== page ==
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The synchronous block is optional for families and will be recorded. Families also can opt-out of special classes such as art, music, physical education and library, which will be taught multiple times throughout the week, by signing a form, Collins said at the meeting.

But, Wilson said she’s heard different and wants more clarity about the special classes.

“Normally I’m all about music and art and those would be the No. 1 priorities I would have,” she said. “But virtually those are not my No. 1 priorities because I’d much rather my kid be riding a bike or doing art with me. I don’t really want them to sit through virtual PE, especially when my kids are already going to be doing a three-hour Zoom call. And so my big question was, is that required and what’s the flexibility? And I still get a different answer every time I ask that.”

After listening to the School Board meeting and talking to teachers, Wilson said the schedule sounded better.

“Teachers are working really hard to make the best of the situation,” she said. “… It’s an impossible situation.”

Jon Gardner, who has a kindergartner at Stone-Robinson Elementary in the PM block, was uncertain and skeptical that the morning specials and asynchronous work will keep his kid’s attention.

“There are two adults [working from home] in this household, which helps, but I foresee being pulled away from work a lot more than I have in the past,” he said.

The division has said that elementary students could expect one to three hours a day of direct virtual instruction, depending on grade level. For example, the division’s guidelines call for one and a half to two hours of synchronous learning for kindergarten to first grade students while the fourth- and fifth-graders would have two and a half to three hours.

“For kindergarten and first grade, we would start at the lower end of scale and might not hit that as we are building community and getting ready to learn in this new space,” Williams said.

At the middle school level, the division is recommending that teachers devote about 35 minutes of the 80-minute class to direct instruction.

The Albemarle Education Association has written a few letters to Haas with questions and concerns about the elementary schedule and solutions the division has provided. According to their analysis, the elementary schedule would mean more than 13 hours of online time for kindergartners to second-graders who fully participate in addition to any activities through SeeSaw. Middle and high schoolers would have about 10 hours of time online.

Gaertner, a second grade teacher at Broadus Wood Elementary, said the schedule as presented imposes unrealistic burdens on teachers and asked if their concerns will be addressed. Per the schedule, elementary teachers would have two three-hour classes back to back, leaving little time during the day for planning.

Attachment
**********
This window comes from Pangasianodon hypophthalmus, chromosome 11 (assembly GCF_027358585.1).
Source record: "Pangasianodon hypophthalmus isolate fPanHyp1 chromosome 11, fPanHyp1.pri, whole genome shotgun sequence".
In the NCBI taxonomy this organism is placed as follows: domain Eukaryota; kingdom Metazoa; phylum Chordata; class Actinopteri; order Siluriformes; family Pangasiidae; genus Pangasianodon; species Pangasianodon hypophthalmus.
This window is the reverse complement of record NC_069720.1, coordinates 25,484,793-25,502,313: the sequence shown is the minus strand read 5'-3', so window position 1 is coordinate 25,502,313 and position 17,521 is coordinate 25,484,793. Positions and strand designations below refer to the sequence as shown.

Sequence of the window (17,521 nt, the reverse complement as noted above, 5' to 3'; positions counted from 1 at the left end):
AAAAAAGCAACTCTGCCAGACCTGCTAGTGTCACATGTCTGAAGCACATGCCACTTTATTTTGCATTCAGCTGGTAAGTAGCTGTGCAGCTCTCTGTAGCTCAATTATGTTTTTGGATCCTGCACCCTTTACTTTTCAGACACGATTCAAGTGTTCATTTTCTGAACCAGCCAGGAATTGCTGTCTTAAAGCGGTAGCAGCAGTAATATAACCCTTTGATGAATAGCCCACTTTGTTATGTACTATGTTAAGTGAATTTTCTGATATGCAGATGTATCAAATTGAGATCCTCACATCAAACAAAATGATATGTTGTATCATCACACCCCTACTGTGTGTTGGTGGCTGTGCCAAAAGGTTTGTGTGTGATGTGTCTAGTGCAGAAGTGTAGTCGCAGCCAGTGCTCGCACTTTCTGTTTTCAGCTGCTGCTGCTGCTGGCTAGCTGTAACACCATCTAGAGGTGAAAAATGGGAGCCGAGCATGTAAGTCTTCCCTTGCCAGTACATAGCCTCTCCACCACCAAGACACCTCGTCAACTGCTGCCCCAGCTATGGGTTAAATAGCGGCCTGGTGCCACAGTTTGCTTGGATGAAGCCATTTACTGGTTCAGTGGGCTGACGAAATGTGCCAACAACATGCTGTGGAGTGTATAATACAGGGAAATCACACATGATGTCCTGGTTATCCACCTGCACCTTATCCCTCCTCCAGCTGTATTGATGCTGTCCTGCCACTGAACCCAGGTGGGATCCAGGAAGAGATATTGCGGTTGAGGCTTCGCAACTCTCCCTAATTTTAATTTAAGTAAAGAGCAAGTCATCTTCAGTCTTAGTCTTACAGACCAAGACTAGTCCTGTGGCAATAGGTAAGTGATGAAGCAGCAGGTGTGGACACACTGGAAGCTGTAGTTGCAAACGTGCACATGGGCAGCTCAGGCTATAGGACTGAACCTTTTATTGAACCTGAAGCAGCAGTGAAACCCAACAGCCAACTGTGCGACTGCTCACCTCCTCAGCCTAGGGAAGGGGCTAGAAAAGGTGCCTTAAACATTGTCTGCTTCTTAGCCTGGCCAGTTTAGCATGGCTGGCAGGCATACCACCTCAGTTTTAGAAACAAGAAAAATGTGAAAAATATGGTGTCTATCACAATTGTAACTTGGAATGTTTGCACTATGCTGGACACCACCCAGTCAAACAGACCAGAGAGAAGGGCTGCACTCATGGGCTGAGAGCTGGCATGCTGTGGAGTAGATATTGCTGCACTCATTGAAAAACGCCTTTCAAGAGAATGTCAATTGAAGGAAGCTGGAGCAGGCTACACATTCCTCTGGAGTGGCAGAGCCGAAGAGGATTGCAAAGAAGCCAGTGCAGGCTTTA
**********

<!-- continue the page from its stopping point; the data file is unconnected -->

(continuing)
“Teachers want to provide students with the best possible education this year,” she wrote. “They also want to assist the Administration in planning for these unprecedented circumstances. However, teachers need to know that their input matters and that they’re concerns are being heard.”

The middle and high school day will run from 9:30 a.m. to 4:30 p.m. Mondays to Thursdays with breaks and time for lunch built in. High schools also will offer an early-bird class period starting at 8:30 a.m. Schools have been holding virtual open houses to help students and parents get acquainted with the online schedule and learning platforms.

Emily Solari has three children at Mountain View Elementary and received a draft schedule for her first-grader Thursday. They’re all in the same afternoon block though the specific activities within those three hours vary. She got the final schedules Friday.

For the lower grades, she said the division wants a parent next to them during the online classes, which Solari said she understands.

“But when you have three kids in elementary school and two parents at home that are also working full-time, that’s virtually impossible,” she said. “ … It’s an impossible situation for everybody, including teachers.”

Solari, a professor at the University of Virginia’s Curry School of Education and Human Development, also will be teaching this fall for UVa while the kids are working.

She’s concerned about the amount of instructional time and that it’s not enough to learn foundational skills such as reading and math as well as apparent inconsistencies in how other schools are approaching the schedule.

“Things differ in that some kids are getting much more instruction than others, it appears,” she said. “And so that for me, that’s really hard to understand why there’s not a standard across all elementary schools.”

Callsen echoed a similar sentiment during last week’s board meeting. Although she was reassured by the presentation, the information needs to be conveyed to parents in a similar way across schools, she said.

“ … Some schools you haven’t been asked at all about your preference and no guidance given about what that means,” she said. “ … At a division level, we have continuity with how our elementary schools are telling parents about this.”